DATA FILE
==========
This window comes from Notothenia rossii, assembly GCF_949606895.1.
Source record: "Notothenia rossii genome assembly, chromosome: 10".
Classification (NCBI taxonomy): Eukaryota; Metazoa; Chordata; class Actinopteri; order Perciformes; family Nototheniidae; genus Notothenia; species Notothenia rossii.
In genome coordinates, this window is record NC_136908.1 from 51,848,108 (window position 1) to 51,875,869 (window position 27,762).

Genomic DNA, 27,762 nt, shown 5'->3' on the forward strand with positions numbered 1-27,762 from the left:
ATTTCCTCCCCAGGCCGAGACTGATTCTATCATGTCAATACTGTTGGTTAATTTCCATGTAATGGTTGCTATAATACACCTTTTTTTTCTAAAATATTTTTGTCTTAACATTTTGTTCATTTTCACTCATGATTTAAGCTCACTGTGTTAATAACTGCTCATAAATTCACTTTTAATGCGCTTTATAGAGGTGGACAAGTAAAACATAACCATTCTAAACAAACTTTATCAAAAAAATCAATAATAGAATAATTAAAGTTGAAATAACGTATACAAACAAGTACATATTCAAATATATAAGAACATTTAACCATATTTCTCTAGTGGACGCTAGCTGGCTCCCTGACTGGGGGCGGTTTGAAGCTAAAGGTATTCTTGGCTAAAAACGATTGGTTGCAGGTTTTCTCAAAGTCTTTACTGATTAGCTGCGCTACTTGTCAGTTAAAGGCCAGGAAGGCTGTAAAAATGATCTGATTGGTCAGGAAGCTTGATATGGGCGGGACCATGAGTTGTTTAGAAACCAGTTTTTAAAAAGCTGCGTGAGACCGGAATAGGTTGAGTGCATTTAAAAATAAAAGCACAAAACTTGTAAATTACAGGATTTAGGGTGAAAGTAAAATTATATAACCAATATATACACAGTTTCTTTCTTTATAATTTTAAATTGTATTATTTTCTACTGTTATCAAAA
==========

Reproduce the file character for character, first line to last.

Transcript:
This window comes from Notothenia rossii, assembly GCF_949606895.1.
Source record: "Notothenia rossii genome assembly, chromosome: 10".
Classification (NCBI taxonomy): Eukaryota; Metazoa; Chordata; class Actinopteri; order Perciformes; family Nototheniidae; genus Notothenia; species Notothenia rossii.
In genome coordinates, this window is record NC_136908.1 from 51,848,108 (window position 1) to 51,875,869 (window position 27,762).

Genomic DNA, 27,762 nt, shown 5'->3' on the forward strand with positions numbered 1-27,762 from the left:
ATTTCCTCCCCAGGCCGAGACTGATTCTATCATGTCAATACTGTTGGTTAATTTCCATGTAATGGTTGCTATAATACACCTTTTTTTTCTAAAATATTTTTGTCTTAACATTTTGTTCATTTTCACTCATGATTTAAGCTCACTGTGTTAATAACTGCTCATAAATTCACTTTTAATGCGCTTTATAGAGGTGGACAAGTAAAACATAACCATTCTAAACAAACTTTATCAAAAAAATCAATAATAGAATAATTAAAGTTGAAATAACGTATACAAACAAGTACATATTCAAATATATAAGAACATTTAACCATATTTCTCTAGTGGACGCTAGCTGGCTCCCTGACTGGGGGCGGTTTGAAGCTAAAGGTATTCTTGGCTAAAAACGATTGGTTGCAGGTTTTCTCAAAGTCTTTACTGATTAGCTGCGCTACTTGTCAGTTAAAGGCCAGGAAGGCTGTAAAAATGATCTGATTGGTCAGGAAGCTTGATATGGGCGGGACCATGAGTTGTTTAGAAACCAGTTTTTAAAAAGCTGCGTGAGACCGGAATAGGTTGAGTGCATTTAAAAATAAAAGCACAAAACTTGTAAATTACAGGATTTAGGGTGAAAGTAAAATTATATAACCAATATATACACAGTTTCTTTCTTTATAATTTTAAATTGTATTATTTTCTACTGTTATCAAAA